Celtics hold team meeting after 120-107 loss to the Bucks

Friday's game was the team's third straight loss.

Kyrie Irving, Giannis Antetokounmpo
Kyrie Irving shoots against Milwaukee Bucks forward Giannis Antetokounmpo. AP Photo/Elise Amendola

Something was up after Friday night’s Celtics-Bucks game. 

Thirty-plus minutes after the final buzzer sounded, Boston’s locker room was still not open to media. Coach Brad Stevens had addressed reporters, but players were not yet available to discuss their showing against Milwaukee — one that featured the group’s largest deficit (26) of the season and resulted in a 120-107 loss.

So, what was responsible for the delay?

A talk, coaches included, about the recent struggles.

“It was just the team trying to get on the same page, get everything together,” said forward Jaylen Brown, who tallied 21 points in the losing effort. “We’re trying to do something special and make sure we’re all clicking on the same cylinders.”


Just when things appeared to be trending upward with their eight-game win streak, the Celtics revitalized the discussion about their early-season issues Friday by dropping their third straight contest. During this most recent stretch of losses, the team’s point-differential is minus-30 points and their net rating (-9.9) ranks in the bottom five of the league. A trio of injuries certainly has hurt them — Aron Baynes broke his hand, Al Horford continues to nurse patellofemoral pain syndrome, and Marcus Morris is battling right knee soreness — but inconsistent play and lackluster effort seemingly have done more damage.

“We got to play to a certain level and we haven’t been playing to that level, so we got to talk,” Brown said. “Today was the time we chose to talk. I’ll keep the confinements of what we talked about between us, but we got to do better.”

Because players were reluctant to divulge the details of the meeting, it’s unknown who initiated the conversation, who contributed, what was confronted, and how the messages were communicated.

“It’s just something that we’re supposed to keep in the locker room,” forward Jayson Tatum said. “It’s not for everybody to know what we talked about.”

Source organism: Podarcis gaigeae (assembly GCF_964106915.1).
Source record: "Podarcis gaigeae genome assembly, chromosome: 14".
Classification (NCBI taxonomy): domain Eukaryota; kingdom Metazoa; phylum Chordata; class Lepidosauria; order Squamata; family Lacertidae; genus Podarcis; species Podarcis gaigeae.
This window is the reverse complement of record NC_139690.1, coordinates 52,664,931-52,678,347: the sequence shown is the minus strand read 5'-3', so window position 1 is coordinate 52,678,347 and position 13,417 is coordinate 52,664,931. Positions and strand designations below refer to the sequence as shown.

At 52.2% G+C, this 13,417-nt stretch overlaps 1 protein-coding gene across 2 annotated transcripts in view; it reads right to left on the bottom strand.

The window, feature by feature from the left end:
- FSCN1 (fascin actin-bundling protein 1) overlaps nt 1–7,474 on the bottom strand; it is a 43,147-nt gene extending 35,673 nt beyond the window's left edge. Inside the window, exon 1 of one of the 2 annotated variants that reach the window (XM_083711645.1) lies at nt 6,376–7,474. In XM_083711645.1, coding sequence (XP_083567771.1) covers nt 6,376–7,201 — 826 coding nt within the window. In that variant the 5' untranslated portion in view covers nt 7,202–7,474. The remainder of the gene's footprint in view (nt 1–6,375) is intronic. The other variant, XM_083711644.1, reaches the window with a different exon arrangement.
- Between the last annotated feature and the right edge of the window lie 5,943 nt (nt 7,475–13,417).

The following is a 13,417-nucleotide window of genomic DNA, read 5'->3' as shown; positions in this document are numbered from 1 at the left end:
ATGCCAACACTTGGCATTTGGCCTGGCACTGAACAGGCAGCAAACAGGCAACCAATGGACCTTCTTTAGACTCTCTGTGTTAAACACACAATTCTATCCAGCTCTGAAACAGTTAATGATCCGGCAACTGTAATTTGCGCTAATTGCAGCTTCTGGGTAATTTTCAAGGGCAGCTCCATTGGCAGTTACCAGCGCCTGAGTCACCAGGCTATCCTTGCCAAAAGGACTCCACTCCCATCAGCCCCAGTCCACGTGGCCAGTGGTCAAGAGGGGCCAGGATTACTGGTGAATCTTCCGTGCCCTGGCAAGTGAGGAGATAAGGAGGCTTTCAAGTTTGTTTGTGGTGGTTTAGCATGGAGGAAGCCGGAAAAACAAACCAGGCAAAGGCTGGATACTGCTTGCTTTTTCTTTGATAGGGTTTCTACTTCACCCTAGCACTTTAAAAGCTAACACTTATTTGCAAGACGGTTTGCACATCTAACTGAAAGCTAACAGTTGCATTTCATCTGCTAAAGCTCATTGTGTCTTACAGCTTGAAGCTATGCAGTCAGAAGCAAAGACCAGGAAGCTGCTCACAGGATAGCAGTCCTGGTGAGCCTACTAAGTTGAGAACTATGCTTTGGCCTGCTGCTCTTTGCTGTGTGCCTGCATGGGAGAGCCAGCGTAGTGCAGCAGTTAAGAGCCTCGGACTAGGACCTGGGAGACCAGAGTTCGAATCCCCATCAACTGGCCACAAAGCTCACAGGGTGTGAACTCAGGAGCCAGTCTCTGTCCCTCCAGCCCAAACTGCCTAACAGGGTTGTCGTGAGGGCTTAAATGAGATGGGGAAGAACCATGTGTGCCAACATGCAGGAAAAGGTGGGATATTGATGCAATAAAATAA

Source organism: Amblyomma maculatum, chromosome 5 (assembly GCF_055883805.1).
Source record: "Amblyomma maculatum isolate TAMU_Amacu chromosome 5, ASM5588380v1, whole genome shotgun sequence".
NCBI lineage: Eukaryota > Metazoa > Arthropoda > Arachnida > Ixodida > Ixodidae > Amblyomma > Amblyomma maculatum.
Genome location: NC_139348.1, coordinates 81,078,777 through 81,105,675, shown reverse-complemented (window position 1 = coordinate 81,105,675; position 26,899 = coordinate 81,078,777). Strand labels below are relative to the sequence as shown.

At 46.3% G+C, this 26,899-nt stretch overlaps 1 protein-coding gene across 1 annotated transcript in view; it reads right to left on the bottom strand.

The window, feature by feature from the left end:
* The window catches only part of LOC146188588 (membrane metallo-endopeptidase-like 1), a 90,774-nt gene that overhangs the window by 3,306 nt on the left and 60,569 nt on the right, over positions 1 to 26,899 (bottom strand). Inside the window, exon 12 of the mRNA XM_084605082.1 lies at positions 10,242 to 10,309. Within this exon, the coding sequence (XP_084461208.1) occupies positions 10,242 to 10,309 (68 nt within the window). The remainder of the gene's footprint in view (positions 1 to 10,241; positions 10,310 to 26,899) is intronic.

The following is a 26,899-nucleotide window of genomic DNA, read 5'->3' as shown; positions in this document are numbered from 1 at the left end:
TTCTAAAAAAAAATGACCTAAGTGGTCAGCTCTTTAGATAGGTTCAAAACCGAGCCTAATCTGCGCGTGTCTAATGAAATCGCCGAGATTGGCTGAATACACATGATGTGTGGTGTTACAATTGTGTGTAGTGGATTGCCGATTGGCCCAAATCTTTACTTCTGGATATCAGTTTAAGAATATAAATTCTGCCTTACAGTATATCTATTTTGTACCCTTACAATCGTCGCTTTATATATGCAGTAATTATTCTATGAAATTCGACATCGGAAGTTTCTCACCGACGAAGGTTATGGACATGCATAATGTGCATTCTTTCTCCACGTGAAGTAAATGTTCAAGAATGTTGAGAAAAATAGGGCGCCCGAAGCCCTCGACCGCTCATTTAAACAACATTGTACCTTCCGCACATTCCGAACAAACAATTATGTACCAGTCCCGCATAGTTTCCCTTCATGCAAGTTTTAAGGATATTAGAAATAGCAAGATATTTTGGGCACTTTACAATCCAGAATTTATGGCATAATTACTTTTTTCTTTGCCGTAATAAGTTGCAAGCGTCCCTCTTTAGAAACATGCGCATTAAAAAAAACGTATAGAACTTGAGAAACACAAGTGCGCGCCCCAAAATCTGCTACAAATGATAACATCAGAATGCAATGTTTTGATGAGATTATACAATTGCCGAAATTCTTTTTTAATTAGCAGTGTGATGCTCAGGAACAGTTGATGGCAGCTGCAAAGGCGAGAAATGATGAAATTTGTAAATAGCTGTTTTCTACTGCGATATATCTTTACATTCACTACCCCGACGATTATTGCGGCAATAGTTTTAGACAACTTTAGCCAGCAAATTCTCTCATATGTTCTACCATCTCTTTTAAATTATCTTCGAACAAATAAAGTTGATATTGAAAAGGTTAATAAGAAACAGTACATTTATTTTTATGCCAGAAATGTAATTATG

All agreed, however, the session was much needed for the team to progress in the right direction. The Celtics have a number of tough tests on the horizon, starting with the Philadelphia 76ers on Christmas Day. One discussion isn’t going to suddenly make everything copacetic — as Brown noted, the team might need “a few more” — though openly acknowledging shortcomings should, in theory, only help.

“I know everybody would like to think, ‘Hey, what’s going on?’ but it’s just not easy,” point guard Kyrie Irving said. “It’s not going to look pretty, it’s not going to look great at all times, but the biggest thing for me is just patience — also just being honest with one another about how we feel and being able to talk to one another without taking it personally.”

Although he was quick to classify the meeting as private, Irving, who has not been afraid to call out the team’s inefficient and uninspiring play this season, still shed light on something specific that’s been bugging him: “selfish play.”

“We have some really talented guys, but we’re better as a team sharing the basketball,” Irving said. “If it’s late in the shot clock, that’s when we start shooting our iso plays, as opposed to, if we have nothing in transition, shooting with 16 or 17 on the clock or shooting a fadeaway — something like that.”


The biggest thing the Celtics are missing, according to him, is “consistent cohesion.” Irving admitted even he is not completely satisfied with his role on the team, but he’s working to put personal interests aside for the collective mission.

“I literally can do anything I want out there any time I want,” he said. “But at the same time, it’s what can I do for my teammates to be more successful?”

As for what should be expected of the team moving forward?

The 18-13 Celtics aren’t backing down from their goal of an NBA title, with hopes of playing their best basketball in the remaining 49 regular-season games. Having already completed almost 40 percent of their schedule, they are 5½ games back of the first-place Toronto Raptors. 

“We just got to play harder,” Tatum said. “The last games, I don’t think we played as hard as we did in the previous eight when we were winning. Playing hard usually translates to winning, so we just got to do that.”